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Old 05-05-2015, 10:53 PM
 
Location: North Carolina
1 posts, read 1,066 times
Reputation: 10

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I am trying to get a mortgage for a house I am buying from my parents. The bank is saying to use a Gift of Equity they want to see a Verification of Mortgage for 12 months from my parents on the property to make sure it isn't a bailout sale. My parents did miss a couple of payments in the last 6 months but they have gotten the mortgage current again. What's the best way to pose that to the Lender? Will that be a deal breaker for the mortgage?
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Old 05-06-2015, 07:16 AM
 
1,049 posts, read 2,405,820 times
Reputation: 1366
Why should your new bank care if its a bailout sale? Id be tempted to try and switch lenders and forget to mention you are buying from your parents, as it isn't really relevant, unless you are taking a big cash gift from them as well?
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Old 05-06-2015, 07:37 AM
 
Location: Somewhere in USA
537 posts, read 454,435 times
Reputation: 467
the more info you give to the lender, the more roadblocks you set out for yourself to deal with. Don't disclose too much information in regards to buy for whom, why buying the house except stating it's a "primary residence" for you.
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Old 05-06-2015, 08:05 AM
 
Location: MID ATLANTIC
7,607 posts, read 17,676,484 times
Reputation: 8107
Quote:
Originally Posted by Smooth23 View Post
Why should your new bank care if its a bailout sale? Id be tempted to try and switch lenders and forget to mention you are buying from your parents, as it isn't really relevant, unless you are taking a big cash gift from them as well?
Its a preventative measure, to make sure the OP is not a straw buyer. ie, if the OP has no intention of moving in as their primary residence, be very, very cautious about proceeding.

To put it bluntly, why should the new lender take on a mortgage already in trouble?

Use caution, because lenders are arming themselves, building cases to prove mortgage fraud should the new loan go into default. Are you being asked to write certain statements? How about your parents? Are they moving? Are you moving? Are you willing to accept criminal charges for your family? (Many relatives do not know what they are asking).

Ask the title company to request a payoff. A payoff reflects the next due payment, without getting into the history.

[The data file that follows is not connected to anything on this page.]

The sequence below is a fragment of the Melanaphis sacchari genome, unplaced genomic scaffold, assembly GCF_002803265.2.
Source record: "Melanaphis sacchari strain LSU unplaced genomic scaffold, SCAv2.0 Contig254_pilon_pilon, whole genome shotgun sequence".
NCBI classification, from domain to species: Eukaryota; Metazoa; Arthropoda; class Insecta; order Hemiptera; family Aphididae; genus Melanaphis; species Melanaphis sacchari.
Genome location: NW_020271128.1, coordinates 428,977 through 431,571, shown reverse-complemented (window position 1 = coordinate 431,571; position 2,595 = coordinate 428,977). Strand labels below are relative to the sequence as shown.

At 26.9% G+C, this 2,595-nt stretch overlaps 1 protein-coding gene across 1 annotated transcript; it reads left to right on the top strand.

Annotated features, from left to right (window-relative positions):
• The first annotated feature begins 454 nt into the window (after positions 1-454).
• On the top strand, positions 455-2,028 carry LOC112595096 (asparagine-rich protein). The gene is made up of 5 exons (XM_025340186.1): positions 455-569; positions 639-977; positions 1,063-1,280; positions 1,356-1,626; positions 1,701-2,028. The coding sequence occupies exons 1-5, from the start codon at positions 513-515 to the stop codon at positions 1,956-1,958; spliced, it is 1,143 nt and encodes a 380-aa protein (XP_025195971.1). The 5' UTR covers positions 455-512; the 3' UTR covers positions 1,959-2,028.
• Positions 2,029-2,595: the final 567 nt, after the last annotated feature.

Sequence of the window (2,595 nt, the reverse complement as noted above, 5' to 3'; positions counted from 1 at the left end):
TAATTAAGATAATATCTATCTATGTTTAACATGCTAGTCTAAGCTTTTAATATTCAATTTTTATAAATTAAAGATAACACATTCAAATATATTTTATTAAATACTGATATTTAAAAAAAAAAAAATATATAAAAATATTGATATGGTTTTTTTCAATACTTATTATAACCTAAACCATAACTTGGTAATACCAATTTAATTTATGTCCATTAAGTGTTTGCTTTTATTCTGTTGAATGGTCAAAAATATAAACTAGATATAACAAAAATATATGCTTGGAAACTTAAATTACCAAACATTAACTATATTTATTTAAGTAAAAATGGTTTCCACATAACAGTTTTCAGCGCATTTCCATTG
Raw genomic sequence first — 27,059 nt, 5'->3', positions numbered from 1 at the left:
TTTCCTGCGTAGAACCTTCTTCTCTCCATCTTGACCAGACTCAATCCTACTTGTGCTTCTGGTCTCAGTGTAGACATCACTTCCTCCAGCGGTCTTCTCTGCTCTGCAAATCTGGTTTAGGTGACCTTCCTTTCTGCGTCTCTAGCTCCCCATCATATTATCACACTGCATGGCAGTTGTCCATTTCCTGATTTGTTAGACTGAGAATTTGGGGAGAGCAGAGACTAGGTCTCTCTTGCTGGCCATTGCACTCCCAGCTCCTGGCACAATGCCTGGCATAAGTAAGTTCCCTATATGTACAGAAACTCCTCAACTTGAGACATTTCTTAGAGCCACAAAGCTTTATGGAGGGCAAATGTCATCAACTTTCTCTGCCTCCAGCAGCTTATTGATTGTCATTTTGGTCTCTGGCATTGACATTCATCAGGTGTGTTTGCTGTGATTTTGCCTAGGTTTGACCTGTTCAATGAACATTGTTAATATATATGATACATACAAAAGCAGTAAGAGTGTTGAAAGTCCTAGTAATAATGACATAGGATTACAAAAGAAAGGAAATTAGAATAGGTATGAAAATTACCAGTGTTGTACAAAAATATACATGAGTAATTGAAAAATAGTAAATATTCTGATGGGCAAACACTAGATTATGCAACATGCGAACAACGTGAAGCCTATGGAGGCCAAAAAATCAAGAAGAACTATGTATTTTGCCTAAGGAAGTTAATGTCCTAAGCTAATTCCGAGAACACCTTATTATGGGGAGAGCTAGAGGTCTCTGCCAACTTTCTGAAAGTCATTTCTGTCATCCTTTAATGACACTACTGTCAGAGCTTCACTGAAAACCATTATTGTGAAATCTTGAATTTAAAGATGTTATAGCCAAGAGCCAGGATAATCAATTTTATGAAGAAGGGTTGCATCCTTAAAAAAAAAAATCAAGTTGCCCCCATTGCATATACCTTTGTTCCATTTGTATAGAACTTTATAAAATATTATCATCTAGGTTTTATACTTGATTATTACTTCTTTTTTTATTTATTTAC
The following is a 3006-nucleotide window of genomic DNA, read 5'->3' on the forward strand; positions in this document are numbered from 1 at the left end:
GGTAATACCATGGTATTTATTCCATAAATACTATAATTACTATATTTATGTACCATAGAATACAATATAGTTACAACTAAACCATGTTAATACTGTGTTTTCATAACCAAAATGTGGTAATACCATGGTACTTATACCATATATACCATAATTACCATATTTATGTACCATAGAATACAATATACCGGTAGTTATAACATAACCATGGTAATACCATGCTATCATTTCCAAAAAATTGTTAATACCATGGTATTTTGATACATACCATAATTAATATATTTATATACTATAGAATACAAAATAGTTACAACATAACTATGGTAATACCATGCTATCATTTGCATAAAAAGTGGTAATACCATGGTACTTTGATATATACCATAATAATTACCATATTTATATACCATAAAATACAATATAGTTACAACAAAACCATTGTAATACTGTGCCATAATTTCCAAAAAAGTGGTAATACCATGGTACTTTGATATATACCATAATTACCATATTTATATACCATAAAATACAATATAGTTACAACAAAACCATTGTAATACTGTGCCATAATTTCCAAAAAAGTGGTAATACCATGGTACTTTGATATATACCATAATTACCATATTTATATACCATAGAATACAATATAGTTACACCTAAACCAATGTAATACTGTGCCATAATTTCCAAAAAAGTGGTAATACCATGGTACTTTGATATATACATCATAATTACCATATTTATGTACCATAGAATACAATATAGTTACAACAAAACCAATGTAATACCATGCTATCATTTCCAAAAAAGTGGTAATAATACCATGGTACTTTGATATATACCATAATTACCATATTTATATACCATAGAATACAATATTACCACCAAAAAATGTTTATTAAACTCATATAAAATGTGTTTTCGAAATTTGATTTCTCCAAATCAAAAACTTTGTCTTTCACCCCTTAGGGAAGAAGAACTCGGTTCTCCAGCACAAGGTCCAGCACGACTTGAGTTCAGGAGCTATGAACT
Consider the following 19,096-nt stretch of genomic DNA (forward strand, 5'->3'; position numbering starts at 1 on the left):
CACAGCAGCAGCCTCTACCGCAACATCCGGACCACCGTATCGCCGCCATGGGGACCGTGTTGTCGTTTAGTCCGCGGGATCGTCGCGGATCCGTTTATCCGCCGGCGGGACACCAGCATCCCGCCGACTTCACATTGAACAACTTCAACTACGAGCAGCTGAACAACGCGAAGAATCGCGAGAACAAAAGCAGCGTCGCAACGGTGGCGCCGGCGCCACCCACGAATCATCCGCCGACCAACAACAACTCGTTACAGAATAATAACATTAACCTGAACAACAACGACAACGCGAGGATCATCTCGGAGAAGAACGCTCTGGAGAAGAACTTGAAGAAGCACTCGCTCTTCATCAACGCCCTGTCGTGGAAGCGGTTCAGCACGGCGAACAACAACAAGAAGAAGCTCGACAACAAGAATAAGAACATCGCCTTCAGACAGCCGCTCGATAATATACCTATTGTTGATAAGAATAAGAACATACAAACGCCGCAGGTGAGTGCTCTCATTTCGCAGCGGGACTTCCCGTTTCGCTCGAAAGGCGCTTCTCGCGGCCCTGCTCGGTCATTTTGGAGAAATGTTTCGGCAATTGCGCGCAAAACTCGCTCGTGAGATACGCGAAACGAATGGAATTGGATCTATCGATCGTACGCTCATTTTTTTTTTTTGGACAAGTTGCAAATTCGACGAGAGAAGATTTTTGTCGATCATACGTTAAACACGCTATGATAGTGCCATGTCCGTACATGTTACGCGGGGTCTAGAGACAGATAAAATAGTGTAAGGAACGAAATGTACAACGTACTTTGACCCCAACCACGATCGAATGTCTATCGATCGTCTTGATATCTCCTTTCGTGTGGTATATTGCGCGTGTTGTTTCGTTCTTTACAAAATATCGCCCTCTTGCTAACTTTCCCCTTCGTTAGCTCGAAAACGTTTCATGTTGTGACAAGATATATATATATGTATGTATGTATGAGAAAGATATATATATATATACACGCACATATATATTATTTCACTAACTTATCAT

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Old 05-06-2015, 05:48 PM
 
1,049 posts, read 2,405,820 times
Reputation: 1366
Quote:
Originally Posted by SmartMoney View Post
Its a preventative measure, to make sure the OP is not a straw buyer. ie, if the OP has no intention of moving in as their primary residence, be very, very cautious about proceeding.

To put it bluntly, why should the new lender take on a mortgage already in trouble?

Use caution, because lenders are arming themselves, building cases to prove mortgage fraud should the new loan go into default. Are you being asked to write certain statements? How about your parents? Are they moving? Are you moving? Are you willing to accept criminal charges for your family? (Many relatives do not know what they are asking).

Ask the title company to request a payoff. A payoff reflects the next due payment, without getting into the history.
So like I said, relationship to the current owners is irrelevant.
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Old 05-06-2015, 08:28 PM
 
Location: MID ATLANTIC
7,607 posts, read 17,676,484 times
Reputation: 8107
Quote:
Originally Posted by Smooth23 View Post
So like I said, relationship to the current owners is irrelevant.
No, it is very relevant. And it is the only way a gift of equity can be used. You cannot use a gift of equity with a total stranger.
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Old 05-13-2015, 07:38 AM
 
10,284 posts, read 6,548,392 times
Reputation: 10861
Quote:
Originally Posted by hondo2626 View Post
I am trying to get a mortgage for a house I am buying from my parents. The bank is saying to use a Gift of Equity they want to see a Verification of Mortgage for 12 months from my parents on the property to make sure it isn't a bailout sale. My parents did miss a couple of payments in the last 6 months but they have gotten the mortgage current again. What's the best way to pose that to the Lender? Will that be a deal breaker for the mortgage?
Just wait until they have 12 months total good mortgage payments and try again. Help them pay it if you have to. If they have paid for 5 months you just have to wait 8 more. I would be troubled if they missed "a couple of payments in the last 6 months. Just missing 2 in 6 months is missing 33% of payments.
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